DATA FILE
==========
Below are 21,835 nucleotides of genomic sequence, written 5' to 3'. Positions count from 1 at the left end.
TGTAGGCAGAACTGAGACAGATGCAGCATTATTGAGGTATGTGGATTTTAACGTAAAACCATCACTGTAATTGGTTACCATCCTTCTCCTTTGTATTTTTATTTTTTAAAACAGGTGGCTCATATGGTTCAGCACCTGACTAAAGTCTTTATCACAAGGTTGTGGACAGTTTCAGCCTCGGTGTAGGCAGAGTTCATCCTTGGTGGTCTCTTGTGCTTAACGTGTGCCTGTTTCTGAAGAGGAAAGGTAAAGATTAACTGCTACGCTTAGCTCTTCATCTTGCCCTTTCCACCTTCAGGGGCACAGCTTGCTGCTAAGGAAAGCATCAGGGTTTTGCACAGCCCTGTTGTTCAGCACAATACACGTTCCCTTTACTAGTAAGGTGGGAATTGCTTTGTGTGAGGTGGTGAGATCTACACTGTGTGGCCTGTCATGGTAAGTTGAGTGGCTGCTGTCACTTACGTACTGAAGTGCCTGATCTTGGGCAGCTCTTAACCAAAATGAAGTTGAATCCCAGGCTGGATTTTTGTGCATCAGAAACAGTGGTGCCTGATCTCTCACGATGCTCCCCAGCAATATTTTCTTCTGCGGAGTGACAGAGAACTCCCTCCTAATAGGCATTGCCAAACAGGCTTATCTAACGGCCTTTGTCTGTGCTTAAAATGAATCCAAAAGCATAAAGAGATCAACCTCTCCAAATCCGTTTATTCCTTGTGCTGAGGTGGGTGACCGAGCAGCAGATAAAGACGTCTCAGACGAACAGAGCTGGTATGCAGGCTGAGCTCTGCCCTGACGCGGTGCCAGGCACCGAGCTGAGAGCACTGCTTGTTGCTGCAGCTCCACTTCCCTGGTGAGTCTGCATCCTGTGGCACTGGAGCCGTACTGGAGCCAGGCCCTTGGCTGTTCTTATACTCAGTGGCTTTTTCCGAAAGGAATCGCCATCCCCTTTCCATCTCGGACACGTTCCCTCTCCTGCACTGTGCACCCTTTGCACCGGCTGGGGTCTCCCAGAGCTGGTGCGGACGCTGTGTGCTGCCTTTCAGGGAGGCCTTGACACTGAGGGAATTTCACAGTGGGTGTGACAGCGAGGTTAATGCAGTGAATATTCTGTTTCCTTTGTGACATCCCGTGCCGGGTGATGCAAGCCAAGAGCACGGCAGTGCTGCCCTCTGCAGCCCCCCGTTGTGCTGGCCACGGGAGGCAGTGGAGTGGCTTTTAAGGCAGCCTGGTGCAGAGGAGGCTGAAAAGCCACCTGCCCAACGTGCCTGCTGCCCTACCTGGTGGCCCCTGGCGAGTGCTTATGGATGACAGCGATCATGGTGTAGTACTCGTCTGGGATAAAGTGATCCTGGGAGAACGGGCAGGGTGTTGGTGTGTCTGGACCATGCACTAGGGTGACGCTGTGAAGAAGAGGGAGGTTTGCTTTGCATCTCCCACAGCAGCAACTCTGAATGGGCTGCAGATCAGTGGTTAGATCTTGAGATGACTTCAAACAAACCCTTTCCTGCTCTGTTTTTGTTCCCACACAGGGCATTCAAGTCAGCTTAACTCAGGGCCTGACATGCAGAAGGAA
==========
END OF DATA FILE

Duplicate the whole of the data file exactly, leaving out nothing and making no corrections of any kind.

Below are 21,835 nucleotides of genomic sequence, written 5' to 3'. Positions count from 1 at the left end.
TGTAGGCAGAACTGAGACAGATGCAGCATTATTGAGGTATGTGGATTTTAACGTAAAACCATCACTGTAATTGGTTACCATCCTTCTCCTTTGTATTTTTATTTTTTAAAACAGGTGGCTCATATGGTTCAGCACCTGACTAAAGTCTTTATCACAAGGTTGTGGACAGTTTCAGCCTCGGTGTAGGCAGAGTTCATCCTTGGTGGTCTCTTGTGCTTAACGTGTGCCTGTTTCTGAAGAGGAAAGGTAAAGATTAACTGCTACGCTTAGCTCTTCATCTTGCCCTTTCCACCTTCAGGGGCACAGCTTGCTGCTAAGGAAAGCATCAGGGTTTTGCACAGCCCTGTTGTTCAGCACAATACACGTTCCCTTTACTAGTAAGGTGGGAATTGCTTTGTGTGAGGTGGTGAGATCTACACTGTGTGGCCTGTCATGGTAAGTTGAGTGGCTGCTGTCACTTACGTACTGAAGTGCCTGATCTTGGGCAGCTCTTAACCAAAATGAAGTTGAATCCCAGGCTGGATTTTTGTGCATCAGAAACAGTGGTGCCTGATCTCTCACGATGCTCCCCAGCAATATTTTCTTCTGCGGAGTGACAGAGAACTCCCTCCTAATAGGCATTGCCAAACAGGCTTATCTAACGGCCTTTGTCTGTGCTTAAAATGAATCCAAAAGCATAAAGAGATCAACCTCTCCAAATCCGTTTATTCCTTGTGCTGAGGTGGGTGACCGAGCAGCAGATAAAGACGTCTCAGACGAACAGAGCTGGTATGCAGGCTGAGCTCTGCCCTGACGCGGTGCCAGGCACCGAGCTGAGAGCACTGCTTGTTGCTGCAGCTCCACTTCCCTGGTGAGTCTGCATCCTGTGGCACTGGAGCCGTACTGGAGCCAGGCCCTTGGCTGTTCTTATACTCAGTGGCTTTTTCCGAAAGGAATCGCCATCCCCTTTCCATCTCGGACACGTTCCCTCTCCTGCACTGTGCACCCTTTGCACCGGCTGGGGTCTCCCAGAGCTGGTGCGGACGCTGTGTGCTGCCTTTCAGGGAGGCCTTGACACTGAGGGAATTTCACAGTGGGTGTGACAGCGAGGTTAATGCAGTGAATATTCTGTTTCCTTTGTGACATCCCGTGCCGGGTGATGCAAGCCAAGAGCACGGCAGTGCTGCCCTCTGCAGCCCCCCGTTGTGCTGGCCACGGGAGGCAGTGGAGTGGCTTTTAAGGCAGCCTGGTGCAGAGGAGGCTGAAAAGCCACCTGCCCAACGTGCCTGCTGCCCTACCTGGTGGCCCCTGGCGAGTGCTTATGGATGACAGCGATCATGGTGTAGTACTCGTCTGGGATAAAGTGATCCTGGGAGAACGGGCAGGGTGTTGGTGTGTCTGGACCATGCACTAGGGTGACGCTGTGAAGAAGAGGGAGGTTTGCTTTGCATCTCCCACAGCAGCAACTCTGAATGGGCTGCAGATCAGTGGTTAGATCTTGAGATGACTTCAAACAAACCCTTTCCTGCTCTGTTTTTGTTCCCACACAGGGCATTCAAGTCAGCTTAACTCAGGGCCTGACATGCAGAAGGAA